Focus 5 (of 5)-Collectedness

Focus 5 | Collectedness

Confession can be the heartbeat of the individual and of the group.
Consider this ice breaker as you gather for the Spotlight.
Would you rather have a pet sloth or a pet parrot?
See what this Spotlight—and series—is focused on.
Tap on the words "Focus 5" in the image below to read this Spotlight's summary.
Can you spot the differences (again)?
You may remember this exercise from the second Focus of this series. Well, we're going to do it again.

Last time, you had two minutes to find as many differences between these two pictures as you could. This time, you only have one minute. (See if you can find all 10, again, but quicker.)


All of this to hammer home the idea that understanding where you fit, what makes you similar, and what makes you different from those you are grouped with is valuable.

And to remind you that though you are one-of-a-kind, you are still collectable. God intended you to be so, and your collectability can help you find rest, wisdom, and purpose as you understand it further.
Welcome Perspective
As long as there are sinful people to collect, there will be collective sin.
Feel the collective heartbeat.
“May your eyes be open to your servant’s plea and to the plea of your people Israel, and may you listen to them whenever they cry out to you. For you singled them out from all the nations of the world to be your own inheritance, just as you declared through your servant Moses when you, Sovereign Lord, brought our ancestors out of Egypt.”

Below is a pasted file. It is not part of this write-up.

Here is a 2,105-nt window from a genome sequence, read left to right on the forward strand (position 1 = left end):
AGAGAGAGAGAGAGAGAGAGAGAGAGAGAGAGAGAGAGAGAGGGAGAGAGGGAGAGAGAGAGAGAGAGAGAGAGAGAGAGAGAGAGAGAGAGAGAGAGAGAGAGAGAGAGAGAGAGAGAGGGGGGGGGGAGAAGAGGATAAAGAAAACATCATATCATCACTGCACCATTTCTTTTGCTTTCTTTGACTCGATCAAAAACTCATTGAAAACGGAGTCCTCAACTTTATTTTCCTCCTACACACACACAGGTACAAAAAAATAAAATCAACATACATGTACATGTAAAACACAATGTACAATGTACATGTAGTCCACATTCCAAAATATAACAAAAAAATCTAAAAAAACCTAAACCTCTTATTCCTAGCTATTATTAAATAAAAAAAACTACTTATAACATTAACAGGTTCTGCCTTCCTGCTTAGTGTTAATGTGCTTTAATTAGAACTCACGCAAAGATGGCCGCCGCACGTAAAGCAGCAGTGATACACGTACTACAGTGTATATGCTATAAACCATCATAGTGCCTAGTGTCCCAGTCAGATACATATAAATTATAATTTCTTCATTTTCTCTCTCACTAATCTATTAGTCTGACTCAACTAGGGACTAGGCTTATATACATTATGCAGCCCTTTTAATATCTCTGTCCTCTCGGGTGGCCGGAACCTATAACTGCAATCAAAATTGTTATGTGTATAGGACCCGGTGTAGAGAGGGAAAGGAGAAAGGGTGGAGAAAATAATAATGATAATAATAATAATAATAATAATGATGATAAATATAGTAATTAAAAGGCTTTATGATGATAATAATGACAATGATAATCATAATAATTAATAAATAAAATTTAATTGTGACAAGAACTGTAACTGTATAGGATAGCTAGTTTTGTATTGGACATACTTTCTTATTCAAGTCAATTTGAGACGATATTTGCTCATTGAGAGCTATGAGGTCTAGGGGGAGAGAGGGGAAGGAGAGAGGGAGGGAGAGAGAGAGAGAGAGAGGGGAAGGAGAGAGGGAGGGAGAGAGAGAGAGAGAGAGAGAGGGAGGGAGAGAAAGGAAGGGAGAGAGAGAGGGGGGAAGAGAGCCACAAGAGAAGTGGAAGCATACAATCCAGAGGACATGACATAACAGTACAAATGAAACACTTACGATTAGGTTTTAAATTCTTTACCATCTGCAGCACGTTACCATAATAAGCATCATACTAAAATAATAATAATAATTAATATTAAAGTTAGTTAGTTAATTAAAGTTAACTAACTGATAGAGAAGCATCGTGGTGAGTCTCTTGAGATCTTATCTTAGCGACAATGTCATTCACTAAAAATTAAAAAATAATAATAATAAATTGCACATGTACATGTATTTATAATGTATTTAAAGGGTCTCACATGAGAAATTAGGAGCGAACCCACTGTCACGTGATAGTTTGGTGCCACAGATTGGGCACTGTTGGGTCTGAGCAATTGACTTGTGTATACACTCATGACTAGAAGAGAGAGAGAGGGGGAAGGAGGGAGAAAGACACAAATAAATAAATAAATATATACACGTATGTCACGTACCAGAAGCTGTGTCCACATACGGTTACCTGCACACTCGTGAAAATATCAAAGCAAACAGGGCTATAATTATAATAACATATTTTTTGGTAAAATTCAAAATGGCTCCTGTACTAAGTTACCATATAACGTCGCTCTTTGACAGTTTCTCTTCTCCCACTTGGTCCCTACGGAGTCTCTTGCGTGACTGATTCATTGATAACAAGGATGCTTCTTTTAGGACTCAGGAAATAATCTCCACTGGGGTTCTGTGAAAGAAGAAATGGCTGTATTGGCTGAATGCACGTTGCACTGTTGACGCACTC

1 Kings 8:52–53

Solomon prays at the dedication of the temple in Jerusalem.

These were Solomon’s words as he prayed before the people who had gathered to dedicate the temple. They are words of excitement and joy, but they are also words of humility. Take a look at the paragraph immediately preceding this:

“When they sin against you—for there is no one who does not sin—and you become angry with them and give them over to their enemies, who take them captive to their own lands, far away or near; and if they have a change of heart in the land where they are held captive, and repent and plead with you in the land of their captors and say, ‘We have sinned, we have done wrong, we have acted wickedly’; and if they turn back to you with all their heart and soul in the land of their enemies who took them captive, and pray to you toward the land you gave their ancestors, toward the city you have chosen and the temple I have built for your Name; then from heaven, your dwelling place, hear their prayer and their plea, and uphold their cause. And forgive your people, who have sinned against you; forgive all the offenses they have committed against you, and cause their captors to show them mercy; for they are your people and your inheritance, whom you brought out of Egypt, out of that iron-smelting furnace.